Should identical defamatory articles, one published in a magazine and the other on the Internet, be treated differently for the purposes of limitation periods? Should each be treated as a separate libel, or do they both constitute a single libel? The Ontario Court of Appeal recently weighed in on these questions, leaving the former open, but deciding on the latter that each libel was a separate libel and in so doing, rejected the American “single publication” rule.
Shtaif v. Toronto Life Publishing Co. Ltd, 2013 ONCA 405 arose out of an allegedly defamatory article that appeared in Toronto Life magazine and later, on Toronto Life’s website. At the time, the plaintiffs complained about the print article but did not sue. Shortly thereafter, the same article appeared online. The plaintiffs became aware of the online version and in October 2008, commenced a defamation and negligence claim with respect to the online version of the article.
In June 2011, the defendants moved to dismiss the action on the basis that defamation claim was outside the limitation period in section 6 of the Libel and Slander Act (“LSA”) and that the negligence claim was not made out because they owed no duty of care to the plaintiffs. The plaintiffs brought a cross-motion to amend their claim to add a libel claim regarding the earlier print version of the article, under the “recapture” provisions of section 6 of the LSA.
Limitation Periods for Internet Publications
The threshold issue was whether the plaintiff’s defamation claim with respect to the online article was subject to the limitation provisions in sections 5(1) and 6 of the LSA.
The limitation period in section 5(1) bars an action for libel in a “newspaper” or in a “broadcast” outside six weeks. Section 6 then states that such an action must be commenced within three months after the libel has come to the knowledge of the person defamed but also permits a previous libel to be “recaptured” in such an action. This allows plaintiffs to sue over previous libels by the same newspaper or broadcasting station in the one year period prior to the commencement of the action. Section 7 then restricts the application of sections 5(1) and 6 to “newspapers printed and published in Ontario and to broadcasts from a station in Ontario.” The plaintiffs argued that their claims regarding the Internet publication were not subject to sections 5(1) and 6, and therefore the longer two-year limitation period in the Limitations Act would apply.
The Court of Appeal declined to rule on the motion, and decided that this question was a genuine issue for trial.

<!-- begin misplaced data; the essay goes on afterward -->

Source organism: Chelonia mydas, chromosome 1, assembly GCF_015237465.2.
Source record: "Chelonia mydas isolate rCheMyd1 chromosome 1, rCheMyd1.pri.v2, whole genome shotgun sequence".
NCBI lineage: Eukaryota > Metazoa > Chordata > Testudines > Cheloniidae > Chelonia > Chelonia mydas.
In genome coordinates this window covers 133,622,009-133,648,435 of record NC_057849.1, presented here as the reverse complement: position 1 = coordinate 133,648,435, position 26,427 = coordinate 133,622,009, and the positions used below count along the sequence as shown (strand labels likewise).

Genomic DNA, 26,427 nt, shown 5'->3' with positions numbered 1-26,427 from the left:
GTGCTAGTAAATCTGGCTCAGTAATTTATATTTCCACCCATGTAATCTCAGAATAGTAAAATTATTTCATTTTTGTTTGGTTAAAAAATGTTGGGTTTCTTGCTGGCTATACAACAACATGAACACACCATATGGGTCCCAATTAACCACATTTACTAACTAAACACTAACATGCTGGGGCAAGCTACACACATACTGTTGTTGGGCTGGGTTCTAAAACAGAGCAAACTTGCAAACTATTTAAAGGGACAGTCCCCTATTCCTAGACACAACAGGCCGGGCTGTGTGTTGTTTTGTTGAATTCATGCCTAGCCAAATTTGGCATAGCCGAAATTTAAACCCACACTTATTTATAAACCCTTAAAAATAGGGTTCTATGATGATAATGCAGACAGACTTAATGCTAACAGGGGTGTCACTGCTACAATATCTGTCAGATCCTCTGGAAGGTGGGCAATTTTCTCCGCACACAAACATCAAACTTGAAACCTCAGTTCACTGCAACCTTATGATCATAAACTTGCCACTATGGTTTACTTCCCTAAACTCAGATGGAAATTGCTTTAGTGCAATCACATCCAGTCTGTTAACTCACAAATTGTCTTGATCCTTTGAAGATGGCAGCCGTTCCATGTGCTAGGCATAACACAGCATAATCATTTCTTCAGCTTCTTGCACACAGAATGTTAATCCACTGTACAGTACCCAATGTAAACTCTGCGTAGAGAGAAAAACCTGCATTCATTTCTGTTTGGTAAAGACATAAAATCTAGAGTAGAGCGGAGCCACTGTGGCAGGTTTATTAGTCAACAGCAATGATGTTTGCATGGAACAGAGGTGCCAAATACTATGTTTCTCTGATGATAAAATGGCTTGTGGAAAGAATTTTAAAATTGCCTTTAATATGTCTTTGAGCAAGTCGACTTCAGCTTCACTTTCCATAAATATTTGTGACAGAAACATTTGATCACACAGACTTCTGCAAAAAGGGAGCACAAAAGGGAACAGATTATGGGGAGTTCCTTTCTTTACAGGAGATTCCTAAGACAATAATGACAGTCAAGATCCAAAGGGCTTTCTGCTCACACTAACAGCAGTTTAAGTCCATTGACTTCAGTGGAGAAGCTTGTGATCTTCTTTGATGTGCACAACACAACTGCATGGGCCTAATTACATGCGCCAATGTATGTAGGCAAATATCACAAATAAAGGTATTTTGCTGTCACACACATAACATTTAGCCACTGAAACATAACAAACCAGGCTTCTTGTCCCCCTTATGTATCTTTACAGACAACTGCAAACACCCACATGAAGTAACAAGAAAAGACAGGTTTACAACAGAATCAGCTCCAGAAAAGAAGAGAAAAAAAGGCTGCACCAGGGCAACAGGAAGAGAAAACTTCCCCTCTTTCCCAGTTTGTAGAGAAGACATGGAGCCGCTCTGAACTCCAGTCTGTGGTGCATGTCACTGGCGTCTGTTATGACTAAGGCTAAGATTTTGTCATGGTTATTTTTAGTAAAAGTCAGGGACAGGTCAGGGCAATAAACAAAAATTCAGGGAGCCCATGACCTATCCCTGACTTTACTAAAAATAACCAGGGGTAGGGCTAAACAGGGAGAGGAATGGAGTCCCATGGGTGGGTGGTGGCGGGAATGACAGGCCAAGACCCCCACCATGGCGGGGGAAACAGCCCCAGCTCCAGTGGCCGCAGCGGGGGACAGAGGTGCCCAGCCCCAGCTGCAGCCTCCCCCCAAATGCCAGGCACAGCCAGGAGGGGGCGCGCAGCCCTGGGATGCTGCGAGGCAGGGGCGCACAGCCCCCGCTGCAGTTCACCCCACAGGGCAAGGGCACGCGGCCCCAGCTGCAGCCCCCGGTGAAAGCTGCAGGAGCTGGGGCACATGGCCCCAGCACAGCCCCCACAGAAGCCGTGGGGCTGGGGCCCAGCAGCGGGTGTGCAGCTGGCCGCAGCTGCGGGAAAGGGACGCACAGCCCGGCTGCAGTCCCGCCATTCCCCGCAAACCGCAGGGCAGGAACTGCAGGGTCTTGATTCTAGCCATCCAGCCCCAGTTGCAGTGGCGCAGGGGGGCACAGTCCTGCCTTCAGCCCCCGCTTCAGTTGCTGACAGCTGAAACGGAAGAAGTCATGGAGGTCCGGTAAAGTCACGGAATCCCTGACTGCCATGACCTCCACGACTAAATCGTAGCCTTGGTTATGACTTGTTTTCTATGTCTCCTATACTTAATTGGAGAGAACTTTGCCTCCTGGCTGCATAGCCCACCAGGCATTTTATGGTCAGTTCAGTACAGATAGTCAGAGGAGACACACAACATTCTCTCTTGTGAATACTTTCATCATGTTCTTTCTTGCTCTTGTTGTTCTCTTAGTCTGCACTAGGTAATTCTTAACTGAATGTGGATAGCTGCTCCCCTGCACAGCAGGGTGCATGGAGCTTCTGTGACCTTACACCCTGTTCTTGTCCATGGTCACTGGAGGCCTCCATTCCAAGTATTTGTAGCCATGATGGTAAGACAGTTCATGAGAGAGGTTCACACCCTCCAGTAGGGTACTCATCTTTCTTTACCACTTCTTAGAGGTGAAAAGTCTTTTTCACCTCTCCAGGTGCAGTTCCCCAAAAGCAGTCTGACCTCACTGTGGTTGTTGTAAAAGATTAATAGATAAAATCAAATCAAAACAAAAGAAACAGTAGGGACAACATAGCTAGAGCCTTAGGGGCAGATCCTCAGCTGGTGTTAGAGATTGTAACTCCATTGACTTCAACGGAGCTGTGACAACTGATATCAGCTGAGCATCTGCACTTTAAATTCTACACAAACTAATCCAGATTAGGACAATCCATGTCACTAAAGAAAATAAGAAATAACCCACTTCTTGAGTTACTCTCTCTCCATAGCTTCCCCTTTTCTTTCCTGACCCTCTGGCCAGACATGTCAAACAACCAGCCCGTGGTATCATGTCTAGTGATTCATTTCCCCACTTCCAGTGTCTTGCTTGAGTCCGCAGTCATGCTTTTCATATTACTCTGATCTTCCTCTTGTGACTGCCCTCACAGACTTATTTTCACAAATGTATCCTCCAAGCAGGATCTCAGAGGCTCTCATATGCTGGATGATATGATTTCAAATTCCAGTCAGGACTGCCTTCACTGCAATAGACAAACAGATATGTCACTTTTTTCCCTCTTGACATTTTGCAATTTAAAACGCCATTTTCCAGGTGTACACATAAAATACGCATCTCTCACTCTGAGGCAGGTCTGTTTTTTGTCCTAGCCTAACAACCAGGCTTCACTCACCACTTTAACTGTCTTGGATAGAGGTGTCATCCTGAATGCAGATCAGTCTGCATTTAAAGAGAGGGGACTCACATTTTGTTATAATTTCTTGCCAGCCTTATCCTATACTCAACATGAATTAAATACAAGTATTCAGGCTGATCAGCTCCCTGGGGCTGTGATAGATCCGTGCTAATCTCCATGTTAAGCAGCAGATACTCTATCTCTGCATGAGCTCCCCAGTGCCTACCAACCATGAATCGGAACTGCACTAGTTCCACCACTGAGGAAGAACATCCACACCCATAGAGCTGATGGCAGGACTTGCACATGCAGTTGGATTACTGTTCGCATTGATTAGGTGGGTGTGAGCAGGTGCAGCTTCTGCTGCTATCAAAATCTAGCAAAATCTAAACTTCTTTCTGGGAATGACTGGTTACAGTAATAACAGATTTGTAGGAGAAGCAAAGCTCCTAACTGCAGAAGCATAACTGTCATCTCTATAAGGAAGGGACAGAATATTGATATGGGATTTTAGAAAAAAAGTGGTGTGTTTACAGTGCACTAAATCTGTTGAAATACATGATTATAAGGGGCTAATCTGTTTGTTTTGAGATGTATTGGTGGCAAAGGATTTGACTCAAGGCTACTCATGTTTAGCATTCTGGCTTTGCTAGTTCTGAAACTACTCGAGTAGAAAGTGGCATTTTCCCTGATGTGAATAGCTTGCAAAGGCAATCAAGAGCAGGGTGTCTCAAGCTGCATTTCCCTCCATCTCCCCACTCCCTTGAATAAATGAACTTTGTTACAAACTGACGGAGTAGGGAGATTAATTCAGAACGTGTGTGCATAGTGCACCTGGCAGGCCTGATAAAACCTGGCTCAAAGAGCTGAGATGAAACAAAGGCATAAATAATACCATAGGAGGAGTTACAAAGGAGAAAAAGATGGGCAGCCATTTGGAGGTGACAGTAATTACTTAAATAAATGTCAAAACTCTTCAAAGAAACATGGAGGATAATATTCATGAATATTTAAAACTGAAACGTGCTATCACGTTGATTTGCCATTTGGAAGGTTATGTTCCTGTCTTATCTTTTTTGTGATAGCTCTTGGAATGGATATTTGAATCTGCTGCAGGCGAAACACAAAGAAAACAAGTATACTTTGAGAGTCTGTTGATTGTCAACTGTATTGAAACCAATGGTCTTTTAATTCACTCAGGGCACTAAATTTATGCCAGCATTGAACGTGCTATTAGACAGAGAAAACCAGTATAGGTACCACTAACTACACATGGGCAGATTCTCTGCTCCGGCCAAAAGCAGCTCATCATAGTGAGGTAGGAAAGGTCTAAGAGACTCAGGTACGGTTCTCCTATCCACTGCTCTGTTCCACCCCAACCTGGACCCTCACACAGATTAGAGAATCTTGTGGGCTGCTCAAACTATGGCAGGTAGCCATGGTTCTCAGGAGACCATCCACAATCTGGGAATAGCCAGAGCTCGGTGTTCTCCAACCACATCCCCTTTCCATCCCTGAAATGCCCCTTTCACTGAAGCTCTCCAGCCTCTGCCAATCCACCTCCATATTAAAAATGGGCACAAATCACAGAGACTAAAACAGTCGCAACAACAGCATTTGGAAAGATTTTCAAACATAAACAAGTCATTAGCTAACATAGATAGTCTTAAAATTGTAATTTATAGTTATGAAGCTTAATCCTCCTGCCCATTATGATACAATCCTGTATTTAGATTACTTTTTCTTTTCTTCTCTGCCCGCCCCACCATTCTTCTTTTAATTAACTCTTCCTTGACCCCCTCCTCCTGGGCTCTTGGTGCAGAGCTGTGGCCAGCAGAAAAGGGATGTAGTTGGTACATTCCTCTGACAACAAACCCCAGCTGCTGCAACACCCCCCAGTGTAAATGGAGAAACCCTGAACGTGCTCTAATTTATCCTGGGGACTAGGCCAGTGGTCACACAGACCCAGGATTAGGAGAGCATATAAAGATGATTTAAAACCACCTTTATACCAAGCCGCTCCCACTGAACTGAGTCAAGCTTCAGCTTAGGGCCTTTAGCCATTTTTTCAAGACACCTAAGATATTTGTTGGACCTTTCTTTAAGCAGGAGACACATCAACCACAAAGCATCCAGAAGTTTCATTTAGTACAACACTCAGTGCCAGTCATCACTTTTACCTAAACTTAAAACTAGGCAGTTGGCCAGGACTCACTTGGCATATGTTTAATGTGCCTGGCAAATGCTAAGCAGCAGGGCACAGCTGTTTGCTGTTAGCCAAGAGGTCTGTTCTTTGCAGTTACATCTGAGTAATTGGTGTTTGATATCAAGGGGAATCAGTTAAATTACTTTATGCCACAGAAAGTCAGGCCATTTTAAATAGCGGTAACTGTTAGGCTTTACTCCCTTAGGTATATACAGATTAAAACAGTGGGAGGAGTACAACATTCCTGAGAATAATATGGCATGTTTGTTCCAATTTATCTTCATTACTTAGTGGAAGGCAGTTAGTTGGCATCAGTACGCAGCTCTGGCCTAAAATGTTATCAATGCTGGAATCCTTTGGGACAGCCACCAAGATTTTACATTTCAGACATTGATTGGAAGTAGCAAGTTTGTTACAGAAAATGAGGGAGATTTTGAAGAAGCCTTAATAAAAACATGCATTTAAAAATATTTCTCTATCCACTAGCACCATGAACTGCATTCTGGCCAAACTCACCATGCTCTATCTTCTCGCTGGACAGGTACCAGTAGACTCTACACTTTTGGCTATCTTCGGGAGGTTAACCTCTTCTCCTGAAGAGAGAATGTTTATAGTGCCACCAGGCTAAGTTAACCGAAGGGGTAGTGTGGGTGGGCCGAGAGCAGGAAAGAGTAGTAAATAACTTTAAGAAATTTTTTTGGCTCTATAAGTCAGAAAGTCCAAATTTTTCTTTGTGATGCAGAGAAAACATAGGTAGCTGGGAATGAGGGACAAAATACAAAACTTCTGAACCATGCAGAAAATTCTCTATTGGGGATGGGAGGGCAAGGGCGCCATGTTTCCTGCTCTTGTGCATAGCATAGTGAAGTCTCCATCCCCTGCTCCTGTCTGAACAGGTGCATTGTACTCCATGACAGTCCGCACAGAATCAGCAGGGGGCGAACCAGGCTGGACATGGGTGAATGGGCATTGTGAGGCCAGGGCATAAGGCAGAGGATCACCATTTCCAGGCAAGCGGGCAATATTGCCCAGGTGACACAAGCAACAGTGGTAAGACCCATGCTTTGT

Single Publication Rule
The defendants argued that the American “single publication rule” should apply. Under this rule, a plaintiff has a single cause of action which arises at the first publication of an alleged libel, regardless of the number of copies of the publication distributed or sold. Applied here, this rule would mean that the limitation for both the print and online version of the article would have run out six weeks after the print article was first published. English and Australian courts have rejected the single publication rule, as has the B.C. Court of Appeal.
The Ontario Court of Appeal canvassed the law, ultimately finding that the single publication rule was anathema to the balancing of interests struck by the limitations provisions of the LSA. The Court expressed concern that the single publication rule was not adequate for all forms of communication and observed that while a print publication might have a limited circulation and lifespan, the lifespan and circulation of a publication on the Internet were potentially unlimited. As a result, the Court rejected the single publication rule, meaning that each republication of a libel should be treated as a distinct libel.
“Recapturing” Previous Libel
The Court also restricted the scope of the “recapture” provisions, finding that a recaptured libel is a separate cause of action – and must therefore be asserted within the limitation period set out in the LSA. Here, the claim for the recaptured libel would have to have been asserted in the action and therefore within three months after the libel sued on came to the plaintiff’s knowledge. The Court found that this was not the case and that the claim therefore failed.
Finally, the Court granted summary judgment and dismissed the plaintiffs’ negligence claim. While a negligence claim can proceed in tandem with a defamation claim, the negligence claim must be able to stand independently. Here, the Court found no pre-existing relationship between the parties sufficient to establish a duty of care and the claim failed for that reason.